3. Concluding remarks

Our analysis suggests that the fourth-order centered finite-difference scheme is an accurate, and efficient, approximation to the spectral method. We recommend it for the use in a quick diagnosis of the mountain torque and budget of angular momentum in large datasets of reanalysis or GCM simulations. Using that scheme, the two formulas of X = −p(∂h/∂λ) and X = h(∂h/∂λ) in (2) should yield identical results. Noncentered finite-difference schemes should be avoided. The accuracy of the finite-difference schemes discussed in this work is with respect to the spectral method and given the p and h from the GCM outputs. The model biases in the latter may yet lead to a further discrepancy between the mountain torque that is consistent with the model and the true mountain torque. This error is beyond the scope of our study.

Acknowledgments

The authors appreciate insightful comments from two anonymous reviewers. This paper is a modified version of, and supersedes, a previously privately circulated note. HPH appreciates interesting conversations with Colin Stark that inspired some of the interpretations of the negative bias in section 2. This work was supported in part by NSF Grant ATM-05-43256.

REFERENCES

  • Boer, G. J., 1990: Earth–atmosphere exchange of angular momentum simulated in a general circulation model and implications for the length of day. J. Geophys. Res., 95 , 55115531.

    • Search Google Scholar
    • Export Citation
  • Brown, A. R., 2004: Resolution dependence of orographic torque. Quart. J. Roy. Meteor. Soc., 130 , 30293046.

  • Egger, J., , K-P. Hoinka, , K. Weickmann, , and H-P. Huang, 2003: Angular momentum budgets based on NCEP and ECMWF reanalysis data: An intercomparison. Mon. Wea. Rev., 131 , 25772585.

    • Search Google Scholar
    • Export Citation
  • Gates, W. L., 1992: AMIP: The Atmospheric Model Intercomparison Project. Bull. Amer. Meteor. Soc., 73 , 19621970.

  • Huang, H-P., , P. D. Sardeshmukh, , and K. M. Weickmann, 1999: The balance of global angular momentum in a long-term atmospheric data set. J. Geophys. Res., 104 , 20312040.

    • Search Google Scholar
    • Export Citation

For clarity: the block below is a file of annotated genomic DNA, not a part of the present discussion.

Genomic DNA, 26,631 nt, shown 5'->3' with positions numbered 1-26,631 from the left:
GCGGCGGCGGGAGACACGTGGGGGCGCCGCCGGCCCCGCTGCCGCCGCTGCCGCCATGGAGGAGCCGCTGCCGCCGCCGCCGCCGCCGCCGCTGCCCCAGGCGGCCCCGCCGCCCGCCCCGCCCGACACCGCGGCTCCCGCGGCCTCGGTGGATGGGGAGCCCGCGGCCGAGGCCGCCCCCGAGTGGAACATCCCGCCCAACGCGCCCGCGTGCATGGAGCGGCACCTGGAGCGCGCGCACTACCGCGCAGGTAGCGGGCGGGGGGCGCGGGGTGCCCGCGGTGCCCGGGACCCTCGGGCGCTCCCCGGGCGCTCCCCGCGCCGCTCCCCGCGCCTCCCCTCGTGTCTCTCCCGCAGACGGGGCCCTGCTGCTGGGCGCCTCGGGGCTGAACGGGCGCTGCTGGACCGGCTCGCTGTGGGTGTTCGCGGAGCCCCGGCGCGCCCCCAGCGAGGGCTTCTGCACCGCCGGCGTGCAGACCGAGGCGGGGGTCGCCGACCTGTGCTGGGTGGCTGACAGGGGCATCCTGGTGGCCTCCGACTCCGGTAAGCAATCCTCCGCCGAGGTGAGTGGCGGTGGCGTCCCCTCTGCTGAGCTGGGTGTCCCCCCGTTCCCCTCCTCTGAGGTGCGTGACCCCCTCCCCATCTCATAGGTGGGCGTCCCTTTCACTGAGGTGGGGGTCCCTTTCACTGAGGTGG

• Kalnay, E., and Coauthors, 1996: The NCEP/NCAR 40-Year Reanalysis Project. Bull. Amer. Meteor. Soc., 77 , 437471.

  • Lejenäs, H., , R. A. Madden, , and J. J. Hack, 1997: Global atmospheric angular momentum and Earth–atmosphere exchange of angular momentum simulated in a general circulation model. J. Geophys. Res., 102 , 19311941.

    • Search Google Scholar
    • Export Citation
  • Madden, R. A., , and P. Speth, 1995: Estimates of atmospheric angular momentum, friction, and mountain torques during 1987–88. J. Atmos. Sci., 52 , 36813694.

    • Search Google Scholar
    • Export Citation
  • Weickmann, K. M., , G. Kiladis, , and P. D. Sardeshmukh, 1997: The dynamics of intraseasonal atmospheric angular momentum oscillations. J. Atmos. Sci., 54 , 14451461.

    • Search Google Scholar
    • Export Citation
  • Willett, S. D., , R. Slingerland, , and N. Hovius, 2001: Uplift, shortening, and steady state topography in active mountain belts. Amer. J. Sci., 301 , 455485.

    • Search Google Scholar
    • Export Citation
Fig. 1.
Fig. 1.

(a) The daily global mountain torque computed by the spectral method (black) as the benchmark, and the centered second-, fourth-, and sixth-order finite-difference schemes (red, green, and blue, respectively) for 1990. (b) The errors in the computed mountain torque, defined as the departure from the benchmark, for the three finite-difference schemes. Units are in Hadleys (1 Hadley = 1018 kg m2 s−2).

Citation: Monthly Weather Review 136, 10; 10.1175/2008MWR2359.1

Fig. 2.
Fig. 2.

The map of the local contribution to the error, E(i, j), for an arbitrary chosen day in 1990 from Fig. 1. See text for detail. Color scale is shown at bottom, in an arbitrary unit. The curve shown at right is the longitudinal integral (summation over i) of E(i, j). The black curve is the annual mean and the red shading indicates the range (minimum to maximum) for 1990.

Citation: Monthly Weather Review 136, 10; 10.1175/2008MWR2359.1

Table 1.

The coefficients bj for the finite-difference schemes.

Table 1.